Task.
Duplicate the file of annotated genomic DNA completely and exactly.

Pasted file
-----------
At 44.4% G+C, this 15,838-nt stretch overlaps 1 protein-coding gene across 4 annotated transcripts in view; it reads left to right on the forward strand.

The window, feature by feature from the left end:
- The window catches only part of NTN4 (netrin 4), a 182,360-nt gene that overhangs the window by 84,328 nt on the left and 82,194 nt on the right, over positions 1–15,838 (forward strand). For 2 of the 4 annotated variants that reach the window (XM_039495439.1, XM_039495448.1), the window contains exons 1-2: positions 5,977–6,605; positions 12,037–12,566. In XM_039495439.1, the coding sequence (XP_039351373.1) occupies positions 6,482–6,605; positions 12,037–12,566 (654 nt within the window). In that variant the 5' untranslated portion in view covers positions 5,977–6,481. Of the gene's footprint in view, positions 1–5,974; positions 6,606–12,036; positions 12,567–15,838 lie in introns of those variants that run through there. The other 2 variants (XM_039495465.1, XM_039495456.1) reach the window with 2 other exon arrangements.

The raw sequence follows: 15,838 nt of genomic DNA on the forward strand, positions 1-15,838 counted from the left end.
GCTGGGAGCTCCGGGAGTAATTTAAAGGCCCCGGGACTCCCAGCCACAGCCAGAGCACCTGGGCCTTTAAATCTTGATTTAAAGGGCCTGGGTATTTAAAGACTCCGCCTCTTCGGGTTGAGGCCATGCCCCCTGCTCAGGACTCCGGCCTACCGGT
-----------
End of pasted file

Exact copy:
At 44.4% G+C, this 15,838-nt stretch overlaps 1 protein-coding gene across 4 annotated transcripts in view; it reads left to right on the forward strand.

The window, feature by feature from the left end:
- The window catches only part of NTN4 (netrin 4), a 182,360-nt gene that overhangs the window by 84,328 nt on the left and 82,194 nt on the right, over positions 1–15,838 (forward strand). For 2 of the 4 annotated variants that reach the window (XM_039495439.1, XM_039495448.1), the window contains exons 1-2: positions 5,977–6,605; positions 12,037–12,566. In XM_039495439.1, the coding sequence (XP_039351373.1) occupies positions 6,482–6,605; positions 12,037–12,566 (654 nt within the window). In that variant the 5' untranslated portion in view covers positions 5,977–6,481. Of the gene's footprint in view, positions 1–5,974; positions 6,606–12,036; positions 12,567–15,838 lie in introns of those variants that run through there. The other 2 variants (XM_039495465.1, XM_039495456.1) reach the window with 2 other exon arrangements.

The raw sequence follows: 15,838 nt of genomic DNA on the forward strand, positions 1-15,838 counted from the left end.
GCTGGGAGCTCCGGGAGTAATTTAAAGGCCCCGGGACTCCCAGCCACAGCCAGAGCACCTGGGCCTTTAAATCTTGATTTAAAGGGCCTGGGTATTTAAAGACTCCGCCTCTTCGGGTTGAGGCCATGCCCCCTGCTCAGGACTCCGGCCTACCGGT